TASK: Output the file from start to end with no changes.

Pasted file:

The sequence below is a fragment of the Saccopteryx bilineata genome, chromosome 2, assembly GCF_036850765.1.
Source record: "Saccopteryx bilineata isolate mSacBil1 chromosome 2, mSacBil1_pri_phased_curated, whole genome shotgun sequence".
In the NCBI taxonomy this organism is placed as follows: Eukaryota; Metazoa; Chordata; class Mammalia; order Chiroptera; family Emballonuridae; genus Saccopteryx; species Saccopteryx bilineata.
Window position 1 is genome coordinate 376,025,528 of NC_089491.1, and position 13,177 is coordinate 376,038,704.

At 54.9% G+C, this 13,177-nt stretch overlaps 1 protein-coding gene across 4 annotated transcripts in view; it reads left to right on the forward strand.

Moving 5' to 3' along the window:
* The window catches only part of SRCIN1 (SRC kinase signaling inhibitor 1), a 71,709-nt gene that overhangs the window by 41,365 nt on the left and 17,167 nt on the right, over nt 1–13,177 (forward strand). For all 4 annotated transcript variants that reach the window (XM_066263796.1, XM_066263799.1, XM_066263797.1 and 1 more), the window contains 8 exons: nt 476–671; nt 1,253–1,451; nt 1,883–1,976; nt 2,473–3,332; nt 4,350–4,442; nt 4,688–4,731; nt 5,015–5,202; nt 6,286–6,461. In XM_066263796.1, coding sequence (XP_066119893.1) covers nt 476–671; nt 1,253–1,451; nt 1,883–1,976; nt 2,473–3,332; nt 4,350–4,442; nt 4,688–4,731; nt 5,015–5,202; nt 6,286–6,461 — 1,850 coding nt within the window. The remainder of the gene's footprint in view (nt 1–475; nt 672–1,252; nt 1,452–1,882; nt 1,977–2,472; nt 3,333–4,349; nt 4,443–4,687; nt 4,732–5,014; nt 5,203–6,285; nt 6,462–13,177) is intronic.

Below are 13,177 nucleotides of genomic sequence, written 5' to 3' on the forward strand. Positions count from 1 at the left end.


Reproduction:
The sequence below is a fragment of the Saccopteryx bilineata genome, chromosome 2, assembly GCF_036850765.1.
Source record: "Saccopteryx bilineata isolate mSacBil1 chromosome 2, mSacBil1_pri_phased_curated, whole genome shotgun sequence".
In the NCBI taxonomy this organism is placed as follows: Eukaryota; Metazoa; Chordata; class Mammalia; order Chiroptera; family Emballonuridae; genus Saccopteryx; species Saccopteryx bilineata.
Window position 1 is genome coordinate 376,025,528 of NC_089491.1, and position 13,177 is coordinate 376,038,704.

At 54.9% G+C, this 13,177-nt stretch overlaps 1 protein-coding gene across 4 annotated transcripts in view; it reads left to right on the forward strand.

Moving 5' to 3' along the window:
* The window catches only part of SRCIN1 (SRC kinase signaling inhibitor 1), a 71,709-nt gene that overhangs the window by 41,365 nt on the left and 17,167 nt on the right, over nt 1–13,177 (forward strand). For all 4 annotated transcript variants that reach the window (XM_066263796.1, XM_066263799.1, XM_066263797.1 and 1 more), the window contains 8 exons: nt 476–671; nt 1,253–1,451; nt 1,883–1,976; nt 2,473–3,332; nt 4,350–4,442; nt 4,688–4,731; nt 5,015–5,202; nt 6,286–6,461. In XM_066263796.1, coding sequence (XP_066119893.1) covers nt 476–671; nt 1,253–1,451; nt 1,883–1,976; nt 2,473–3,332; nt 4,350–4,442; nt 4,688–4,731; nt 5,015–5,202; nt 6,286–6,461 — 1,850 coding nt within the window. The remainder of the gene's footprint in view (nt 1–475; nt 672–1,252; nt 1,452–1,882; nt 1,977–2,472; nt 3,333–4,349; nt 4,443–4,687; nt 4,732–5,014; nt 5,203–6,285; nt 6,462–13,177) is intronic.

Below are 13,177 nucleotides of genomic sequence, written 5' to 3' on the forward strand. Positions count from 1 at the left end.